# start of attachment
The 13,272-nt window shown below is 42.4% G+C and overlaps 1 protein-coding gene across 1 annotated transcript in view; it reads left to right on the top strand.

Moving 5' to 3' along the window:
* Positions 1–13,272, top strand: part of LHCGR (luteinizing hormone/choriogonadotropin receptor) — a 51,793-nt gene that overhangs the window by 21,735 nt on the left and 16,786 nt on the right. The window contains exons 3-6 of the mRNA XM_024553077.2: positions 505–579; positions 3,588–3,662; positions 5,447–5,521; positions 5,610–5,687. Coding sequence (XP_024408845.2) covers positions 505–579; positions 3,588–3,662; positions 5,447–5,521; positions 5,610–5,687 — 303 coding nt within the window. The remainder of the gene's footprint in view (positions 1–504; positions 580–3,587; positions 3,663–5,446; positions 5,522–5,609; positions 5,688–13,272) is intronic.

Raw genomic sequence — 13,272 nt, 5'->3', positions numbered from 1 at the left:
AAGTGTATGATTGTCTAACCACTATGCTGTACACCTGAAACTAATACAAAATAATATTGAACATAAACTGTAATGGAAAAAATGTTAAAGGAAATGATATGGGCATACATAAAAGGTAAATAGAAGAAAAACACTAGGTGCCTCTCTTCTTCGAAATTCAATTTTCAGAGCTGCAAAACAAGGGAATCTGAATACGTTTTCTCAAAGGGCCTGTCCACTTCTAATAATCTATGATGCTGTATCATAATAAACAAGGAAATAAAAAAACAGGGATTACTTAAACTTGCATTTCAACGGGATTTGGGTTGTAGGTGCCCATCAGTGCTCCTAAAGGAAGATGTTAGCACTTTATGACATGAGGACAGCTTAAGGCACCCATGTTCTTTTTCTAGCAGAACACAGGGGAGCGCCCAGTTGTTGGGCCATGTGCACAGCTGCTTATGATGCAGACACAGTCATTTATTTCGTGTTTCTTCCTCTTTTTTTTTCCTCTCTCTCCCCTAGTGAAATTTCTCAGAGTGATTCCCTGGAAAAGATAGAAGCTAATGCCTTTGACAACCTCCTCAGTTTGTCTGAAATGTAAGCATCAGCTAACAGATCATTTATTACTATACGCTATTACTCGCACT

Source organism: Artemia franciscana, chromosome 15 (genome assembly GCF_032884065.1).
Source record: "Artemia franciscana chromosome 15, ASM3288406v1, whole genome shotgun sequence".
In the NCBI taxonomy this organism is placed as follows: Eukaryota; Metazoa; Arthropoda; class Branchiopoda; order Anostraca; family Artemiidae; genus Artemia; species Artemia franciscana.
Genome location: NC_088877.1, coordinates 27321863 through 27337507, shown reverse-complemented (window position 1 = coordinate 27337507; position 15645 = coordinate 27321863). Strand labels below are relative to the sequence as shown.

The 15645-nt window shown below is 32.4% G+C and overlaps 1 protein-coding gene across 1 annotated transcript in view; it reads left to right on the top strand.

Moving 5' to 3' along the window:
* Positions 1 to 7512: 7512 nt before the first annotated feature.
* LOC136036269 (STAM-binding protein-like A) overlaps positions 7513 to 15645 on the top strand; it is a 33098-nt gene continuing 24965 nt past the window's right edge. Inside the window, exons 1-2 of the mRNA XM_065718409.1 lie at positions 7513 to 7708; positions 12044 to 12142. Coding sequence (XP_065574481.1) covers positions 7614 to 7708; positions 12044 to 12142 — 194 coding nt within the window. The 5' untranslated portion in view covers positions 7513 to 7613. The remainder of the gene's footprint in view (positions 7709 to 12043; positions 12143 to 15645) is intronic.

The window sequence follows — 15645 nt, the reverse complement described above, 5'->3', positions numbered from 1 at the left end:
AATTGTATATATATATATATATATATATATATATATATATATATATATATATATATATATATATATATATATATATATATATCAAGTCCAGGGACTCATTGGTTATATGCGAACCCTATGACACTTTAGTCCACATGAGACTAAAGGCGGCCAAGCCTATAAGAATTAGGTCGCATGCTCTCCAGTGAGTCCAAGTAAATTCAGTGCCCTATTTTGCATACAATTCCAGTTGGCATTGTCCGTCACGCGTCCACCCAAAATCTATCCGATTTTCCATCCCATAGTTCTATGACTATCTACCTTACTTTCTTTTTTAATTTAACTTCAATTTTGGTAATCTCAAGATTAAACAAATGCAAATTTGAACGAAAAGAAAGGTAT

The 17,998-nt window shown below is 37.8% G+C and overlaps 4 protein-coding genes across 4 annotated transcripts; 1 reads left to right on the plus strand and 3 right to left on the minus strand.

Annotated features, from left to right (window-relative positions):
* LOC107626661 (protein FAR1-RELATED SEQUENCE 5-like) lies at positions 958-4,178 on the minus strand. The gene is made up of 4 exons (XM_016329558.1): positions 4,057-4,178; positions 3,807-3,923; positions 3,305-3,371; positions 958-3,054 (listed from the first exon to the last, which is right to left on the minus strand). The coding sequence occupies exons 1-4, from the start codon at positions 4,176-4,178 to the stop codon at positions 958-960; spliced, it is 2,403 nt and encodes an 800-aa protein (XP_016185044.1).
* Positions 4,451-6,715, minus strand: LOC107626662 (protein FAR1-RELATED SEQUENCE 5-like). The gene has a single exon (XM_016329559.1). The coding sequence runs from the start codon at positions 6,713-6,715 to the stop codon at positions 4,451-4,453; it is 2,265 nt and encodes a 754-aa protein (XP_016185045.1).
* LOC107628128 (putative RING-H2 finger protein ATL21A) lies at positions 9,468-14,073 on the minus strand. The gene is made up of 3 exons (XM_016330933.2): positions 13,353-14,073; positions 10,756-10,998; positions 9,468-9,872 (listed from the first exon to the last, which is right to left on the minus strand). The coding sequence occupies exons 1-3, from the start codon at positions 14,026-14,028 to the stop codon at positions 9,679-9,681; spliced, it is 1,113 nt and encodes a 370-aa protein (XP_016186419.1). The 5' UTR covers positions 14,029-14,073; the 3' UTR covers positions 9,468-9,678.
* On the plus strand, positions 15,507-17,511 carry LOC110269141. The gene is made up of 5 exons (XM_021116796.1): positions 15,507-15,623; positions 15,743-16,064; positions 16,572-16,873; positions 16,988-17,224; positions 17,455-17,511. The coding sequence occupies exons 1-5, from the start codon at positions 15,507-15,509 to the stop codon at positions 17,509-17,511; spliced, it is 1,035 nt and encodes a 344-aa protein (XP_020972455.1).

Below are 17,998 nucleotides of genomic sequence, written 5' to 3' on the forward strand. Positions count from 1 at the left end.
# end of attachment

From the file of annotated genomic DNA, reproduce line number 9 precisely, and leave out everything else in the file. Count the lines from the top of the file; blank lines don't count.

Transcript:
Genome location: NC_088877.1, coordinates 27321863 through 27337507, shown reverse-complemented (window position 1 = coordinate 27337507; position 15645 = coordinate 27321863). Strand labels below are relative to the sequence as shown.